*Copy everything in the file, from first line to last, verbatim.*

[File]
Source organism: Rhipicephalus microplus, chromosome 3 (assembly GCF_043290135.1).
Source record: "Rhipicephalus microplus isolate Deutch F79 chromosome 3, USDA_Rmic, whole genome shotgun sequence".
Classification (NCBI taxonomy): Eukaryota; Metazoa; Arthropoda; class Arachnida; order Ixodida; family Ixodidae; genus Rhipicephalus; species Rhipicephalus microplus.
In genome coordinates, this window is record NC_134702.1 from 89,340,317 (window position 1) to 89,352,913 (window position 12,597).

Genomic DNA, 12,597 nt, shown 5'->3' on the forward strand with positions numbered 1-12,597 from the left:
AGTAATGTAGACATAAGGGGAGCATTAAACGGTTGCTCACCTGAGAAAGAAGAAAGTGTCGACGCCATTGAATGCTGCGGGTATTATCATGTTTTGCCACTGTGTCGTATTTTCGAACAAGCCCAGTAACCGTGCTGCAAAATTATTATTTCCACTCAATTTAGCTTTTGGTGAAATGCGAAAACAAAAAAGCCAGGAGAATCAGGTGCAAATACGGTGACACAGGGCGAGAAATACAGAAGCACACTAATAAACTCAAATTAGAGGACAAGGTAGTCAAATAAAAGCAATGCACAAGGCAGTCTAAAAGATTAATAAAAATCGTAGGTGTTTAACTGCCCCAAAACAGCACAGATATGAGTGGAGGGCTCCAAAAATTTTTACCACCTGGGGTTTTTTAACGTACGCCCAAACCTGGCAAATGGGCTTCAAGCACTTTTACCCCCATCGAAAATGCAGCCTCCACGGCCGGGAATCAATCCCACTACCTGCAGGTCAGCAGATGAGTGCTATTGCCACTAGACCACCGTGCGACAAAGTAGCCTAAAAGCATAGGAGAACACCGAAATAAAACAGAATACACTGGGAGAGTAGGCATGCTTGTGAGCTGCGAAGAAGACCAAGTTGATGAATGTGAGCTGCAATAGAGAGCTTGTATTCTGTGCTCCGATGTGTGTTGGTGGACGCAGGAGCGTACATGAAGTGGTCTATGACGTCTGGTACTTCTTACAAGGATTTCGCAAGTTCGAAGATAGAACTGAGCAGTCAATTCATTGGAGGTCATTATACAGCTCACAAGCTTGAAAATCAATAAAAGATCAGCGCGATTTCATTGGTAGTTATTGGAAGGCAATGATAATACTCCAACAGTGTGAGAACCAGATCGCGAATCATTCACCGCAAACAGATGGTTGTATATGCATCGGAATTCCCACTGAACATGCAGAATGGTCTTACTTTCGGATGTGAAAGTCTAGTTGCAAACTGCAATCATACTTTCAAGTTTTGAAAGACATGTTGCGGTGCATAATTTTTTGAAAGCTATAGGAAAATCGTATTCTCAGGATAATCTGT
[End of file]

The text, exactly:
Source organism: Rhipicephalus microplus, chromosome 3 (assembly GCF_043290135.1).
Source record: "Rhipicephalus microplus isolate Deutch F79 chromosome 3, USDA_Rmic, whole genome shotgun sequence".
Classification (NCBI taxonomy): Eukaryota; Metazoa; Arthropoda; class Arachnida; order Ixodida; family Ixodidae; genus Rhipicephalus; species Rhipicephalus microplus.
In genome coordinates, this window is record NC_134702.1 from 89,340,317 (window position 1) to 89,352,913 (window position 12,597).

Genomic DNA, 12,597 nt, shown 5'->3' on the forward strand with positions numbered 1-12,597 from the left:
AGTAATGTAGACATAAGGGGAGCATTAAACGGTTGCTCACCTGAGAAAGAAGAAAGTGTCGACGCCATTGAATGCTGCGGGTATTATCATGTTTTGCCACTGTGTCGTATTTTCGAACAAGCCCAGTAACCGTGCTGCAAAATTATTATTTCCACTCAATTTAGCTTTTGGTGAAATGCGAAAACAAAAAAGCCAGGAGAATCAGGTGCAAATACGGTGACACAGGGCGAGAAATACAGAAGCACACTAATAAACTCAAATTAGAGGACAAGGTAGTCAAATAAAAGCAATGCACAAGGCAGTCTAAAAGATTAATAAAAATCGTAGGTGTTTAACTGCCCCAAAACAGCACAGATATGAGTGGAGGGCTCCAAAAATTTTTACCACCTGGGGTTTTTTAACGTACGCCCAAACCTGGCAAATGGGCTTCAAGCACTTTTACCCCCATCGAAAATGCAGCCTCCACGGCCGGGAATCAATCCCACTACCTGCAGGTCAGCAGATGAGTGCTATTGCCACTAGACCACCGTGCGACAAAGTAGCCTAAAAGCATAGGAGAACACCGAAATAAAACAGAATACACTGGGAGAGTAGGCATGCTTGTGAGCTGCGAAGAAGACCAAGTTGATGAATGTGAGCTGCAATAGAGAGCTTGTATTCTGTGCTCCGATGTGTGTTGGTGGACGCAGGAGCGTACATGAAGTGGTCTATGACGTCTGGTACTTCTTACAAGGATTTCGCAAGTTCGAAGATAGAACTGAGCAGTCAATTCATTGGAGGTCATTATACAGCTCACAAGCTTGAAAATCAATAAAAGATCAGCGCGATTTCATTGGTAGTTATTGGAAGGCAATGATAATACTCCAACAGTGTGAGAACCAGATCGCGAATCATTCACCGCAAACAGATGGTTGTATATGCATCGGAATTCCCACTGAACATGCAGAATGGTCTTACTTTCGGATGTGAAAGTCTAGTTGCAAACTGCAATCATACTTTCAAGTTTTGAAAGACATGTTGCGGTGCATAATTTTTTGAAAGCTATAGGAAAATCGTATTCTCAGGATAATCTGT